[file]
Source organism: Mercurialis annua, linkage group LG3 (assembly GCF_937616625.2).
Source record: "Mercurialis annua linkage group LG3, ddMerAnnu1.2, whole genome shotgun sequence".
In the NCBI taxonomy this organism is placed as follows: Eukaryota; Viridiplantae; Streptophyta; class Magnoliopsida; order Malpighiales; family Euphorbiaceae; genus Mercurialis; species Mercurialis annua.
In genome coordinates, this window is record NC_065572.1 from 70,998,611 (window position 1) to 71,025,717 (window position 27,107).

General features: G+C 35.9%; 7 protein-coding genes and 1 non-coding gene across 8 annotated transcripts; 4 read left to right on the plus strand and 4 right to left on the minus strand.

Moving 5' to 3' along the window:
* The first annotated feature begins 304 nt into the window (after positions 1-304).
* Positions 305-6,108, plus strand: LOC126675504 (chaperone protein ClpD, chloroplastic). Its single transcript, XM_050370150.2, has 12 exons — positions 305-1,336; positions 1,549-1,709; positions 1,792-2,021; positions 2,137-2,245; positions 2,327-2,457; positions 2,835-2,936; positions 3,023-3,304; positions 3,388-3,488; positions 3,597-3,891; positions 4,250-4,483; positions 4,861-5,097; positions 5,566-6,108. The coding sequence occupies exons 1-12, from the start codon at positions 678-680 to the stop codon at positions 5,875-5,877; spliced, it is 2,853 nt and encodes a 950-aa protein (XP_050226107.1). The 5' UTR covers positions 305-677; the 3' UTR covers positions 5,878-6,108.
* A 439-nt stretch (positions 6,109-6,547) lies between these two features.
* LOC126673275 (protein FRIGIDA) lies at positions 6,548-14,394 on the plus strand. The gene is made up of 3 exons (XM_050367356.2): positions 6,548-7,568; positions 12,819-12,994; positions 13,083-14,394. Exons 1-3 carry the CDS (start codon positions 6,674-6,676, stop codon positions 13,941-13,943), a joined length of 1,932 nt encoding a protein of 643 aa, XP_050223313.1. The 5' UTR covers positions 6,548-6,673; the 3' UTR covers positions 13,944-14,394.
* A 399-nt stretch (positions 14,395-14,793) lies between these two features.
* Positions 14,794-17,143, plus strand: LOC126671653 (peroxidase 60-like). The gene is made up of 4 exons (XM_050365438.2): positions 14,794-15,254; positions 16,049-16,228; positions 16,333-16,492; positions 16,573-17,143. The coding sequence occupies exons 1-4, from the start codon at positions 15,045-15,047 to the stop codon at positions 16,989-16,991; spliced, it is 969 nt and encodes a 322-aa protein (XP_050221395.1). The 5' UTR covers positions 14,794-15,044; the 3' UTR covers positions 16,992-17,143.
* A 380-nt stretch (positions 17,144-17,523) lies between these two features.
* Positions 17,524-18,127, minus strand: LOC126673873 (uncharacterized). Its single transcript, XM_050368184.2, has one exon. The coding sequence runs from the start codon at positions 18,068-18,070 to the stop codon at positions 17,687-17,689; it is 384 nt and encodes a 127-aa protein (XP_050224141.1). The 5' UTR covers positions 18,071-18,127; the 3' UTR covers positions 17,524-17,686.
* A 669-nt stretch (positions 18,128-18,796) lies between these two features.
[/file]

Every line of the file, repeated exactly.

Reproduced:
Source organism: Mercurialis annua, linkage group LG3 (assembly GCF_937616625.2).
Source record: "Mercurialis annua linkage group LG3, ddMerAnnu1.2, whole genome shotgun sequence".
In the NCBI taxonomy this organism is placed as follows: Eukaryota; Viridiplantae; Streptophyta; class Magnoliopsida; order Malpighiales; family Euphorbiaceae; genus Mercurialis; species Mercurialis annua.
In genome coordinates, this window is record NC_065572.1 from 70,998,611 (window position 1) to 71,025,717 (window position 27,107).

General features: G+C 35.9%; 7 protein-coding genes and 1 non-coding gene across 8 annotated transcripts; 4 read left to right on the plus strand and 4 right to left on the minus strand.

Moving 5' to 3' along the window:
* The first annotated feature begins 304 nt into the window (after positions 1-304).
* Positions 305-6,108, plus strand: LOC126675504 (chaperone protein ClpD, chloroplastic). Its single transcript, XM_050370150.2, has 12 exons — positions 305-1,336; positions 1,549-1,709; positions 1,792-2,021; positions 2,137-2,245; positions 2,327-2,457; positions 2,835-2,936; positions 3,023-3,304; positions 3,388-3,488; positions 3,597-3,891; positions 4,250-4,483; positions 4,861-5,097; positions 5,566-6,108. The coding sequence occupies exons 1-12, from the start codon at positions 678-680 to the stop codon at positions 5,875-5,877; spliced, it is 2,853 nt and encodes a 950-aa protein (XP_050226107.1). The 5' UTR covers positions 305-677; the 3' UTR covers positions 5,878-6,108.
* A 439-nt stretch (positions 6,109-6,547) lies between these two features.
* LOC126673275 (protein FRIGIDA) lies at positions 6,548-14,394 on the plus strand. The gene is made up of 3 exons (XM_050367356.2): positions 6,548-7,568; positions 12,819-12,994; positions 13,083-14,394. Exons 1-3 carry the CDS (start codon positions 6,674-6,676, stop codon positions 13,941-13,943), a joined length of 1,932 nt encoding a protein of 643 aa, XP_050223313.1. The 5' UTR covers positions 6,548-6,673; the 3' UTR covers positions 13,944-14,394.
* A 399-nt stretch (positions 14,395-14,793) lies between these two features.
* Positions 14,794-17,143, plus strand: LOC126671653 (peroxidase 60-like). The gene is made up of 4 exons (XM_050365438.2): positions 14,794-15,254; positions 16,049-16,228; positions 16,333-16,492; positions 16,573-17,143. The coding sequence occupies exons 1-4, from the start codon at positions 15,045-15,047 to the stop codon at positions 16,989-16,991; spliced, it is 969 nt and encodes a 322-aa protein (XP_050221395.1). The 5' UTR covers positions 14,794-15,044; the 3' UTR covers positions 16,992-17,143.
* A 380-nt stretch (positions 17,144-17,523) lies between these two features.
* Positions 17,524-18,127, minus strand: LOC126673873 (uncharacterized). Its single transcript, XM_050368184.2, has one exon. The coding sequence runs from the start codon at positions 18,068-18,070 to the stop codon at positions 17,687-17,689; it is 384 nt and encodes a 127-aa protein (XP_050224141.1). The 5' UTR covers positions 18,071-18,127; the 3' UTR covers positions 17,524-17,686.
* A 669-nt stretch (positions 18,128-18,796) lies between these two features.